Just in recent days, DFW has post a blog entry that they are looking for funding for a place to house them and get them paper ready for adoption. They are also looking for families to adopt these children. You can read more about their plans on the blog posted August 21st.

Now we wait some more because our next step is not clear. We are not ready to make any commitments but we will be following DFW's story closely.
"Strength will rise if we wait upon the Lord"

Saturday, August 22, 2009


We are all doing well. We have been home only one week but the jet lag has subsided and our bodies are feeling more normal.
Samson is such a fun little boy. We are in love! He has picked up on many English words such as "up" when he wants to be held or is walking upstairs; "peek-a-boo", "I see you" are also some of his favorites.
Our favorite words he says are "mommy" and "daddy", "Oloffia" (for Olivia), "L0-in (for Lauren) and "Avry". He also says "ma ta ta lo" but we don't know what this means.

Yesterday Steve called from work and I said, "Samson, daddy's on the phone!" He grabbed the phone from me, put it to his ear and with excitement in his BIG eyes, he said, "daddy?!" How precious is that?
We have also trained him to say "I love you", which comes out as "I looovvva YOU". Too cute!

Say "cheese"!

Trampoline fun!

If you give a 2 year old an umbrella, you will not get it back. Lesson learned - don't give your 2 year old an umbrella right before nap time or you are asking for a tantrum.

If you give your 2 year old a bath, you may not get him to come out!

The first time we tried bath time, he didn't want anything to do with the bathtub. The second time, he didn't want to come out.

Thursday, August 20, 2009

And more random pictures!

On our trip to Hosanna, most homes were grass huts. This hut is similar to the one Samson spent the first two years of his life, surrounded by banana and coffee trees. Due to lack of rain, the coffee trees did not produce enough coffee beans this season, so families crush the leaves of the coffee trees to make coffee.

This is the gymnasium of the school our agency built in Addis.

A ladder outside one of our guest room windows. Ladders and scaffolding were constructed in a similar manner all over Addis.

Traditional Ethiopian food. The bread rolled up along the edge and underneath the food samples is an Ethiopian bread called injera. You use injera to scoop up the food to eat it.

Three legged goat

Our agency is in the process of building this school in Hosanna. It will open for students this fall.

A fruit stand in Addis

The inside of a traditional hut. The fence posts are for the families cows. It's very common for the cows to reside inside the family home as a way to protect them from outside predators.

Another beautiful grass hut home taken from the bus window

A market street in Addis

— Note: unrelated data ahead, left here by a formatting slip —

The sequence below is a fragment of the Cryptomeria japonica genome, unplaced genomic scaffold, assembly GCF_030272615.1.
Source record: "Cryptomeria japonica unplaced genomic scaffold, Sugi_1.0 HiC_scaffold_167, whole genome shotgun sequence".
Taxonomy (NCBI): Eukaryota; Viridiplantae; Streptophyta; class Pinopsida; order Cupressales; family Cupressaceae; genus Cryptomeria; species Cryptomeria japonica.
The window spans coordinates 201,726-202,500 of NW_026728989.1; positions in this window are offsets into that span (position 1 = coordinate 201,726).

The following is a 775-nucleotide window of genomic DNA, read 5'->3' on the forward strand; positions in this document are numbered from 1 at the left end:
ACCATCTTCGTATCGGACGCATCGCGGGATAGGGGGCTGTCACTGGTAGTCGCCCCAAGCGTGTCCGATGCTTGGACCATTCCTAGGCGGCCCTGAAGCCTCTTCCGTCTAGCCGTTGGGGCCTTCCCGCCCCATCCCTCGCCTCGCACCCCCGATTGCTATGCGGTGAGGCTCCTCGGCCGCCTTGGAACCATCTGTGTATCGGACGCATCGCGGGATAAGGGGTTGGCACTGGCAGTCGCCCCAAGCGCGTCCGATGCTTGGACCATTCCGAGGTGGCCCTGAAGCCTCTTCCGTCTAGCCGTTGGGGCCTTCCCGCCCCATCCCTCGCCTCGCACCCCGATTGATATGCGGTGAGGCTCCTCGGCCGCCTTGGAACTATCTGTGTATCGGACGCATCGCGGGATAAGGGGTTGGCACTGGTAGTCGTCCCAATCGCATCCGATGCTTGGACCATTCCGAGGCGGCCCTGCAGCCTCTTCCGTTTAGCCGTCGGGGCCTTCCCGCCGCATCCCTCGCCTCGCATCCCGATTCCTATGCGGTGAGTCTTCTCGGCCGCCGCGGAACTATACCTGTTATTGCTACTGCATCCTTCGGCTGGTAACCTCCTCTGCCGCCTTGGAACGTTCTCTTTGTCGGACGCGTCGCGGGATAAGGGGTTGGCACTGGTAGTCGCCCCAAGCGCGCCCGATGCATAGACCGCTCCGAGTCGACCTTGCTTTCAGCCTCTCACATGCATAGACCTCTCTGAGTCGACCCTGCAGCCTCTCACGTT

A view of the Care Center from our guest house. This was Samson's home the past 2 months.

This is an unfinished structure taken from our guest house. Very common to see unfinished buildings like this all around Addis.

Driving through Addis, we saw this pickup hauling a huge load of mattresses. Many times you will see people riding in the beds of pickups, holding the contents down. Hopefully this truck doesn't have too much further to travel.

Our guest house was surrounded by a tall stone wall. We had a guard at the gate 24/7. This is our neighbor just on the other side of our stone wall. They were a very friendly family with 2 boys about Lauren and Olivia's ages. This style home, with corrugated medal siding was very common around Addis.

Samson's favorite toy at the guest house.

This hill of goats was very near our guest house. Each goat had a colored marking on its back to identify the owner. It was not uncommon to see slaughtered goat remains in this area as well.

Samson at the guest house cautiously checking it all out.

We were able to tour the old orphanage in Hosanna. They changed locations just before Samson arrived but it looks like they still do the laundry at this location. It is all hand washed and hung to dry.

The countryside along our drive south to Hosanna looked like this.

Sunday, August 16, 2009

Pictures for now...

We are all doing well and having a blast with our new son!! Here are some pictures from our trip:

Waiting for our flight to Amsterdam at the MPLS airport

Addis Ababa

A market in Addis

Samson playing with the balls at the guest house.

The care center where Samson lived since the middle of June
Samson's first night with us

In our arms forever - last time leaving the care center

An evening out of dining and traditional dancing

Saying our last good-byes as we board the bus for the airport

Our family in Hosanna

Samson's first visit to the guest house

The children of Hosanna

The family who opened up their beautiful hut to us for a tour

Hosanna entrustment ceremony

A traditional hut we toured on our way home from Hosanna

Coffee ceremony in Hosanna

The team who took care of Samson: his social worker, journalist, doctor and nanny.

Our guest house balcony